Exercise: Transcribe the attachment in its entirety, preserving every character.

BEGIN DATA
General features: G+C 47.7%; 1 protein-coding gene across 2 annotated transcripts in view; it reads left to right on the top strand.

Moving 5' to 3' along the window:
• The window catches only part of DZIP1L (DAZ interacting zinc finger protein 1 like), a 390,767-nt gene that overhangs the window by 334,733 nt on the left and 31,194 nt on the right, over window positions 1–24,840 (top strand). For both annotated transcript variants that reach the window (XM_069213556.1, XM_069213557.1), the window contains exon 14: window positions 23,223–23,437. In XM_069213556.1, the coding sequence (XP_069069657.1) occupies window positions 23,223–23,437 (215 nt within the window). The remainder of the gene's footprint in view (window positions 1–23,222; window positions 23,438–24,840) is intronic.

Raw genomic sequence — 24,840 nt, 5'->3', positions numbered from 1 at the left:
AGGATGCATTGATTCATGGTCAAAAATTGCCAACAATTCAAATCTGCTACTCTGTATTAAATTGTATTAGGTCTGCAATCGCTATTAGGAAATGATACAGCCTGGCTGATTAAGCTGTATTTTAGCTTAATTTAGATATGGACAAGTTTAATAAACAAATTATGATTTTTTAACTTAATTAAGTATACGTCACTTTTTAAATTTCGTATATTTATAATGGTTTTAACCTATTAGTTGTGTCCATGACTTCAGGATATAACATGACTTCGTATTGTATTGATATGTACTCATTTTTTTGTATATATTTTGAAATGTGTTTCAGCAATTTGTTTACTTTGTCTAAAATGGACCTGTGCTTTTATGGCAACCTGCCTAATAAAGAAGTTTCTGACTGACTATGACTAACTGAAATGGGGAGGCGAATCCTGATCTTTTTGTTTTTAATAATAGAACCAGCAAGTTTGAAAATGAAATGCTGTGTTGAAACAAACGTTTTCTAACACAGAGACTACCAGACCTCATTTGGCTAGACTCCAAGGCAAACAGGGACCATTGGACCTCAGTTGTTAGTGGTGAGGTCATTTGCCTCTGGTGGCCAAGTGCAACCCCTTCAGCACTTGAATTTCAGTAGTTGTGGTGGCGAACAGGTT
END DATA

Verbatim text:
General features: G+C 47.7%; 1 protein-coding gene across 2 annotated transcripts in view; it reads left to right on the top strand.

Moving 5' to 3' along the window:
• The window catches only part of DZIP1L (DAZ interacting zinc finger protein 1 like), a 390,767-nt gene that overhangs the window by 334,733 nt on the left and 31,194 nt on the right, over window positions 1–24,840 (top strand). For both annotated transcript variants that reach the window (XM_069213556.1, XM_069213557.1), the window contains exon 14: window positions 23,223–23,437. In XM_069213556.1, the coding sequence (XP_069069657.1) occupies window positions 23,223–23,437 (215 nt within the window). The remainder of the gene's footprint in view (window positions 1–23,222; window positions 23,438–24,840) is intronic.

Raw genomic sequence — 24,840 nt, 5'->3', positions numbered from 1 at the left:
AGGATGCATTGATTCATGGTCAAAAATTGCCAACAATTCAAATCTGCTACTCTGTATTAAATTGTATTAGGTCTGCAATCGCTATTAGGAAATGATACAGCCTGGCTGATTAAGCTGTATTTTAGCTTAATTTAGATATGGACAAGTTTAATAAACAAATTATGATTTTTTAACTTAATTAAGTATACGTCACTTTTTAAATTTCGTATATTTATAATGGTTTTAACCTATTAGTTGTGTCCATGACTTCAGGATATAACATGACTTCGTATTGTATTGATATGTACTCATTTTTTTGTATATATTTTGAAATGTGTTTCAGCAATTTGTTTACTTTGTCTAAAATGGACCTGTGCTTTTATGGCAACCTGCCTAATAAAGAAGTTTCTGACTGACTATGACTAACTGAAATGGGGAGGCGAATCCTGATCTTTTTGTTTTTAATAATAGAACCAGCAAGTTTGAAAATGAAATGCTGTGTTGAAACAAACGTTTTCTAACACAGAGACTACCAGACCTCATTTGGCTAGACTCCAAGGCAAACAGGGACCATTGGACCTCAGTTGTTAGTGGTGAGGTCATTTGCCTCTGGTGGCCAAGTGCAACCCCTTCAGCACTTGAATTTCAGTAGTTGTGGTGGCGAACAGGTT